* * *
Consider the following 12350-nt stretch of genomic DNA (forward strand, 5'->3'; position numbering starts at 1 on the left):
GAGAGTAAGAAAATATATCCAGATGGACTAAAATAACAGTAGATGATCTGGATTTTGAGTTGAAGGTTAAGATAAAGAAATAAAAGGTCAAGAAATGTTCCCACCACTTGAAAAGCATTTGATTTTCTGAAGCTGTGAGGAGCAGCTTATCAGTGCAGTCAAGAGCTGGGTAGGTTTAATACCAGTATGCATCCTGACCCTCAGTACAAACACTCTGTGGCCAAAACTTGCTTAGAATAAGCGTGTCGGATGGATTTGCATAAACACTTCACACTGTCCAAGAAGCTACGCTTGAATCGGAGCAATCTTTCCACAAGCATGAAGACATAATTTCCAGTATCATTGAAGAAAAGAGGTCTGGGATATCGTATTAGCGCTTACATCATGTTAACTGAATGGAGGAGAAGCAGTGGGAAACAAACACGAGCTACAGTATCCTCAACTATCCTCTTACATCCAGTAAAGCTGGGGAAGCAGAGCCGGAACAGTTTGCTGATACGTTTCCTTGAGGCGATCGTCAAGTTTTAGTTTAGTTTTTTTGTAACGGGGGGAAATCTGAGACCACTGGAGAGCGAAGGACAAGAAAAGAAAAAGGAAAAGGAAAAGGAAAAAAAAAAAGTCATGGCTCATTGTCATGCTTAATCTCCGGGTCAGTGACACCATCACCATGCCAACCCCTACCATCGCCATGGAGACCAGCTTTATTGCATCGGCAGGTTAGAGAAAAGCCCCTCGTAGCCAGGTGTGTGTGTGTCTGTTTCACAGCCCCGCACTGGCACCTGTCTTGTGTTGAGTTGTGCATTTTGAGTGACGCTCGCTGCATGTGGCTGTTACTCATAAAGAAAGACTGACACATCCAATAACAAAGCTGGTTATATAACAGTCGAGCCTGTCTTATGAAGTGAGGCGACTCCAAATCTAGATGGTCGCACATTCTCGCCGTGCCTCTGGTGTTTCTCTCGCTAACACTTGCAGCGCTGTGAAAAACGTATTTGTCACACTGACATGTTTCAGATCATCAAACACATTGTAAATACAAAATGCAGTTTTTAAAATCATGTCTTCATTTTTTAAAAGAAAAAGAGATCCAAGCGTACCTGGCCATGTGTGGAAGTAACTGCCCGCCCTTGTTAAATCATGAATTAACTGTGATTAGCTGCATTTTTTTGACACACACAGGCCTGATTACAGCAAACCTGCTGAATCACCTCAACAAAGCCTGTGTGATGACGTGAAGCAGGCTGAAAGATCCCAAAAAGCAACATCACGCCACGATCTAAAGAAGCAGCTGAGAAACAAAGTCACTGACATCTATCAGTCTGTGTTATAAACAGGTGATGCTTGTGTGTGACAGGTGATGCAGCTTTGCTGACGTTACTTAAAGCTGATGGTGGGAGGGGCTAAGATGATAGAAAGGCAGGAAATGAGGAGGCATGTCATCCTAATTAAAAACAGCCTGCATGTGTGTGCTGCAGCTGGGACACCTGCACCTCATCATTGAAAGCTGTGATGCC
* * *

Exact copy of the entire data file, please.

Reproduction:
Consider the following 12350-nt stretch of genomic DNA (forward strand, 5'->3'; position numbering starts at 1 on the left):
GAGAGTAAGAAAATATATCCAGATGGACTAAAATAACAGTAGATGATCTGGATTTTGAGTTGAAGGTTAAGATAAAGAAATAAAAGGTCAAGAAATGTTCCCACCACTTGAAAAGCATTTGATTTTCTGAAGCTGTGAGGAGCAGCTTATCAGTGCAGTCAAGAGCTGGGTAGGTTTAATACCAGTATGCATCCTGACCCTCAGTACAAACACTCTGTGGCCAAAACTTGCTTAGAATAAGCGTGTCGGATGGATTTGCATAAACACTTCACACTGTCCAAGAAGCTACGCTTGAATCGGAGCAATCTTTCCACAAGCATGAAGACATAATTTCCAGTATCATTGAAGAAAAGAGGTCTGGGATATCGTATTAGCGCTTACATCATGTTAACTGAATGGAGGAGAAGCAGTGGGAAACAAACACGAGCTACAGTATCCTCAACTATCCTCTTACATCCAGTAAAGCTGGGGAAGCAGAGCCGGAACAGTTTGCTGATACGTTTCCTTGAGGCGATCGTCAAGTTTTAGTTTAGTTTTTTTGTAACGGGGGGAAATCTGAGACCACTGGAGAGCGAAGGACAAGAAAAGAAAAAGGAAAAGGAAAAGGAAAAAAAAAAAGTCATGGCTCATTGTCATGCTTAATCTCCGGGTCAGTGACACCATCACCATGCCAACCCCTACCATCGCCATGGAGACCAGCTTTATTGCATCGGCAGGTTAGAGAAAAGCCCCTCGTAGCCAGGTGTGTGTGTGTCTGTTTCACAGCCCCGCACTGGCACCTGTCTTGTGTTGAGTTGTGCATTTTGAGTGACGCTCGCTGCATGTGGCTGTTACTCATAAAGAAAGACTGACACATCCAATAACAAAGCTGGTTATATAACAGTCGAGCCTGTCTTATGAAGTGAGGCGACTCCAAATCTAGATGGTCGCACATTCTCGCCGTGCCTCTGGTGTTTCTCTCGCTAACACTTGCAGCGCTGTGAAAAACGTATTTGTCACACTGACATGTTTCAGATCATCAAACACATTGTAAATACAAAATGCAGTTTTTAAAATCATGTCTTCATTTTTTAAAAGAAAAAGAGATCCAAGCGTACCTGGCCATGTGTGGAAGTAACTGCCCGCCCTTGTTAAATCATGAATTAACTGTGATTAGCTGCATTTTTTTGACACACACAGGCCTGATTACAGCAAACCTGCTGAATCACCTCAACAAAGCCTGTGTGATGACGTGAAGCAGGCTGAAAGATCCCAAAAAGCAACATCACGCCACGATCTAAAGAAGCAGCTGAGAAACAAAGTCACTGACATCTATCAGTCTGTGTTATAAACAGGTGATGCTTGTGTGTGACAGGTGATGCAGCTTTGCTGACGTTACTTAAAGCTGATGGTGGGAGGGGCTAAGATGATAGAAAGGCAGGAAATGAGGAGGCATGTCATCCTAATTAAAAACAGCCTGCATGTGTGTGCTGCAGCTGGGACACCTGCACCTCATCATTGAAAGCTGTGATGCC